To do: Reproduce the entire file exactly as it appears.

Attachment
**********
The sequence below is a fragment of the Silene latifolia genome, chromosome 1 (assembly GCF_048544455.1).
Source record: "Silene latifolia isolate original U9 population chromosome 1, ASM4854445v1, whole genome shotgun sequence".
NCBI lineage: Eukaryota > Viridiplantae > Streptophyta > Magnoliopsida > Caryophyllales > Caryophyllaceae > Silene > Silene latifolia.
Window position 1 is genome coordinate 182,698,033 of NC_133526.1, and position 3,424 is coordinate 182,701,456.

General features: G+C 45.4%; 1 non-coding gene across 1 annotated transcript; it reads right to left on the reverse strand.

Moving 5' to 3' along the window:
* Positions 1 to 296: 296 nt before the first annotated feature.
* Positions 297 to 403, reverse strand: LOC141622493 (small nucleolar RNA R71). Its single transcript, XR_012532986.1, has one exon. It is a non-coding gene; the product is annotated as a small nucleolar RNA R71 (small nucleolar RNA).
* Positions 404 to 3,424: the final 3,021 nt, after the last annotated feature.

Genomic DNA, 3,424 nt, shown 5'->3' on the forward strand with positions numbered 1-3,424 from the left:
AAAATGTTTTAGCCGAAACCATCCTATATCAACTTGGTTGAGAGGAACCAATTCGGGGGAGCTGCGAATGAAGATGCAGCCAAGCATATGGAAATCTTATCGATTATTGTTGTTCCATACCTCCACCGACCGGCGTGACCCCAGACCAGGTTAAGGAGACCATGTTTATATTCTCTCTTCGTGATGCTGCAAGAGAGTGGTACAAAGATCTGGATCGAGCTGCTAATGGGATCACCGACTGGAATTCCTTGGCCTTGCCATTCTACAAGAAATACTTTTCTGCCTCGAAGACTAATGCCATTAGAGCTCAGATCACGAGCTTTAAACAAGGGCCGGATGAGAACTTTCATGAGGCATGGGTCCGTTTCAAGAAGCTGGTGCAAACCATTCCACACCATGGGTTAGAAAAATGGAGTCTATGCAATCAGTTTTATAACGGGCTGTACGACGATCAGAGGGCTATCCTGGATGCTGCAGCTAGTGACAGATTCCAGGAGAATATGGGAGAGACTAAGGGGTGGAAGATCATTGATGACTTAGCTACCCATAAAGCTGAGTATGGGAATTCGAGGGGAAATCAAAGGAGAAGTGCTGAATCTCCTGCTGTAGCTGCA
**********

The sequence below is a fragment of the Silene latifolia genome, chromosome 1 (assembly GCF_048544455.1).
Source record: "Silene latifolia isolate original U9 population chromosome 1, ASM4854445v1, whole genome shotgun sequence".
NCBI lineage: Eukaryota > Viridiplantae > Streptophyta > Magnoliopsida > Caryophyllales > Caryophyllaceae > Silene > Silene latifolia.
Window position 1 is genome coordinate 182,698,033 of NC_133526.1, and position 3,424 is coordinate 182,701,456.

General features: G+C 45.4%; 1 non-coding gene across 1 annotated transcript; it reads right to left on the reverse strand.

Moving 5' to 3' along the window:
* Positions 1 to 296: 296 nt before the first annotated feature.
* Positions 297 to 403, reverse strand: LOC141622493 (small nucleolar RNA R71). Its single transcript, XR_012532986.1, has one exon. It is a non-coding gene; the product is annotated as a small nucleolar RNA R71 (small nucleolar RNA).
* Positions 404 to 3,424: the final 3,021 nt, after the last annotated feature.

Genomic DNA, 3,424 nt, shown 5'->3' on the forward strand with positions numbered 1-3,424 from the left:
AAAATGTTTTAGCCGAAACCATCCTATATCAACTTGGTTGAGAGGAACCAATTCGGGGGAGCTGCGAATGAAGATGCAGCCAAGCATATGGAAATCTTATCGATTATTGTTGTTCCATACCTCCACCGACCGGCGTGACCCCAGACCAGGTTAAGGAGACCATGTTTATATTCTCTCTTCGTGATGCTGCAAGAGAGTGGTACAAAGATCTGGATCGAGCTGCTAATGGGATCACCGACTGGAATTCCTTGGCCTTGCCATTCTACAAGAAATACTTTTCTGCCTCGAAGACTAATGCCATTAGAGCTCAGATCACGAGCTTTAAACAAGGGCCGGATGAGAACTTTCATGAGGCATGGGTCCGTTTCAAGAAGCTGGTGCAAACCATTCCACACCATGGGTTAGAAAAATGGAGTCTATGCAATCAGTTTTATAACGGGCTGTACGACGATCAGAGGGCTATCCTGGATGCTGCAGCTAGTGACAGATTCCAGGAGAATATGGGAGAGACTAAGGGGTGGAAGATCATTGATGACTTAGCTACCCATAAAGCTGAGTATGGGAATTCGAGGGGAAATCAAAGGAGAAGTGCTGAATCTCCTGCTGTAGCTGCA